Ready to begin afterthought heel

I was thinking of showing the sock a good time at the Macy's Thanksgiving parade, but the weather forecast is for a little bit of everything – sun, overcast, wind, rain, snow, cold – so we'll see.

Meanwhile, lest my Scarf Exchange pal (or exchange hostesses the adventurous Celia and the (self-described) impatient Cynthia) feel neglected, permit me to present some lovely Malabrigo in colorway Pagoda that may very well want to be a scarf.

Malabrigo Pagoda

I've been wanting to try Debbie New's dazzling Scribble Lace technique in Unexpected Knitting, so maybe the Malabrigo could become a Loopy and Luscious scarf by Natalie Wilson. Then again, maybe it wants to be Vintage Velvet from Scarf Style. Well, we'll see.

While I ponder that, have a happy and safe Thanksgiving!

Monday, November 21, 2005

Something Wicked

Unlike musicians working for a certain Christmas show, Santa's elves don't go on strike, perhaps because they don't need to. This past weekend, they played hooky and invited me to tag along.

So instead of holiday knitting, I cast on the Rowan Kidsilk Haze that Pepe the Prawn, my excellent SP6 pal, sent me. Appropriately, the colorway is called Wicked.

Beginning of Kidsilk Haze stole

KSH is a magical cobweb-weight kid mohair-silk yarn that knits up as light and soft and cool as smoke. The silk content keeps the mohair hairyness down to a fine bloom that does not snarl nearly as badly as pure mohair and – wonderful to relate – does not obscure intricate lace stitches. I love it! I've never worked with KSH before, but I'm guessing that two skeins will produce a goodish sized stole, maybe 20 inches by 80 inches (about 50 by 200 cm) when pinned out.

The stole consists of a picot hem, yo and fagotting edges, and Ostrich Plumes body – all standard lace knitting. The Ostrich Plumes make the solid st st hem form picot scallops across the width of the stole while the openwork edges tame its lengthwise undulations (although I rather like wavy edges). It seems unutterably silly to call this a pattern, but it's published under the name Lace Dream by Eugen Beugler in Shawls and Scarves. I've tweaked the number of cast on sts and plan to knit until I run out of yarn, not worrying about gauge or reps.

After putting up the storm windows, Santa's elves and I also scampered off to see Harry Potter and the Goblet of Fire. It must be said that condensing the sprawling book into one movie is a remarkable feat. However, like Santa's elves, I was disappointed that the movie was all about Harry (for example, nothing about Hermione's concerns for house-elf rights or scenes of her knitting) and much of the rich texture of the magical world was missing (eg, no caroling suits of armor). The extremes of feeling in the book were nicely portrayed, especially the funny bits, but the segues between them seemed abrupt and strained, reflecting the difficulties of making a children's movie with a body count. IMO, Bambi remains unrivaled on that point.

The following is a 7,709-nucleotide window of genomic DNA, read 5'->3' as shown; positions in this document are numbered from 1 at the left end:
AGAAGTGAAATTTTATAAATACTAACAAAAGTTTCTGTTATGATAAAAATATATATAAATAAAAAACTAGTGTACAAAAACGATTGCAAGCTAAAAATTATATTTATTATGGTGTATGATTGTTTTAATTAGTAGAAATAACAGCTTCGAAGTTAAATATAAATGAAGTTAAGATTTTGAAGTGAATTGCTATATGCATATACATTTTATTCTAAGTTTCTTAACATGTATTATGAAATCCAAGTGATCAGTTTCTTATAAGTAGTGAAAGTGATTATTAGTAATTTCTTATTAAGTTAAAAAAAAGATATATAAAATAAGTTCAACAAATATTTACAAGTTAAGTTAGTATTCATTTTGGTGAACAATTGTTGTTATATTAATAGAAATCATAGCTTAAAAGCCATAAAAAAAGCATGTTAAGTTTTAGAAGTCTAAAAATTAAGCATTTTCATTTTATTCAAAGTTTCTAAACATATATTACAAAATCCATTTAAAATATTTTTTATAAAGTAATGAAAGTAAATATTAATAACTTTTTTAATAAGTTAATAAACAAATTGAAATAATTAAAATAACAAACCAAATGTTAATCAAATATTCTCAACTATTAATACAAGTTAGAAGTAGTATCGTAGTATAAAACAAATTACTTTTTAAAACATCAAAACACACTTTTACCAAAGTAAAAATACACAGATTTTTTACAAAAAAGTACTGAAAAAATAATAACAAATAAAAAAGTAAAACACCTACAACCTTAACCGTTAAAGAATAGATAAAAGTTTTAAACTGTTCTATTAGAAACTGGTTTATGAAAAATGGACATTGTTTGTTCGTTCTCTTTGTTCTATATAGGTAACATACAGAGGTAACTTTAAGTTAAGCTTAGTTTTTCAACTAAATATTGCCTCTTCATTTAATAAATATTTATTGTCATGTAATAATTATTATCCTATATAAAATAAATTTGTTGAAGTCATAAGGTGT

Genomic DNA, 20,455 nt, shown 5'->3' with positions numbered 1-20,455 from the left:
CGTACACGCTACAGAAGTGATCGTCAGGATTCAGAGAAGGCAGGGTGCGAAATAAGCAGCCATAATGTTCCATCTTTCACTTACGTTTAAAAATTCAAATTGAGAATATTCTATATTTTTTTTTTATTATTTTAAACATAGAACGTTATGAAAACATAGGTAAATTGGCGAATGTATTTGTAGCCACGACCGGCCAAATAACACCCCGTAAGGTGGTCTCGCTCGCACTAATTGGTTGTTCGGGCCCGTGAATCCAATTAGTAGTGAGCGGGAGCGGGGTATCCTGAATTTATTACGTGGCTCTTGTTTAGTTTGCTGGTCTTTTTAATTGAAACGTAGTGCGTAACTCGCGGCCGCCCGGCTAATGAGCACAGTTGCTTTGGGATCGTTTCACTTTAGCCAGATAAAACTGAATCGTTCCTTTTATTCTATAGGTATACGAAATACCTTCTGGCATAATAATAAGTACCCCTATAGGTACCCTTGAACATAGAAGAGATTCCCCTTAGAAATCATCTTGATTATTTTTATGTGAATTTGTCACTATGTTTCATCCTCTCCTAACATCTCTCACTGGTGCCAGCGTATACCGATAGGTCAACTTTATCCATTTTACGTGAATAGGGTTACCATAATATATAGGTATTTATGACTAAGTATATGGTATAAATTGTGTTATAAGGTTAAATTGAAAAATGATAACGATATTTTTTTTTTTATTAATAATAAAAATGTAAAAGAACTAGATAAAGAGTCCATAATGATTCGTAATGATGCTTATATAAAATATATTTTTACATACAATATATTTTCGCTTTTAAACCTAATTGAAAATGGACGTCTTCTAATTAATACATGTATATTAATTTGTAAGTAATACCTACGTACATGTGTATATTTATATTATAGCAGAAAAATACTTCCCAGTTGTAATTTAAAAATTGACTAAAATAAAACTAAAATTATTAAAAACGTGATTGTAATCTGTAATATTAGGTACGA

As I'm not a child, the comments on magic used for Unforgivable purposes – coercion, torture, and killing – have special resonance, especially right now. Fortunately, the Gryffindors among us possess moral courage as well as physical daring – something I'm deeply thankful for this Thanksgiving week.

[Added a bit later] Something else to be thankful for: thanks to my excellent SP6 pal, I'm now the happy owner of the pattern for Eris! You remember Eris, the goddess who was the keeper of the golden apples (some called her the goddess of discord or strife) that were desired by all, even by the gods themselves, which supposedly caused the Trojan War. Well, her namesake virtuoso knitting pattern is 40 meticulously written pages and similarly awesome. Curved cables! The press of holiday knitting, the allure of KSH – all bow before mighty Eris. Thank you, Pepe!

Wednesday, November 16, 2005

Heigh Ho

Holiday knitting continues apace roundabout Exit 151. The latest off the production line is these fingerless mitts. The tally is now 3 of don't ask.

Photo of fingerless mitts

The pattern was improvised using a mystery yarn from stash; the tree design is from The New Knitting Stitch Library. I've always liked the look of this yarn, a handsome three-ply variegated marl, but the skein has numerous breaks and previous attempts to turn it into something always ended in frustration. After sitting around for so long that it lost its band, it's finally become a small comfort against the expensive heating season ahead.

Moving along, I'm taking the advice of my excellent SP6 pal, Pepe the Prawn, and am going with a fiery colorway rather than a winter twilight colorway for my Holiday Sox solstice socks. Here's two gauge swatches. Notice the vast number of coil-less stitch markers that are gainfully employed as stitch holders.

Gauge swatches for Holiday Sox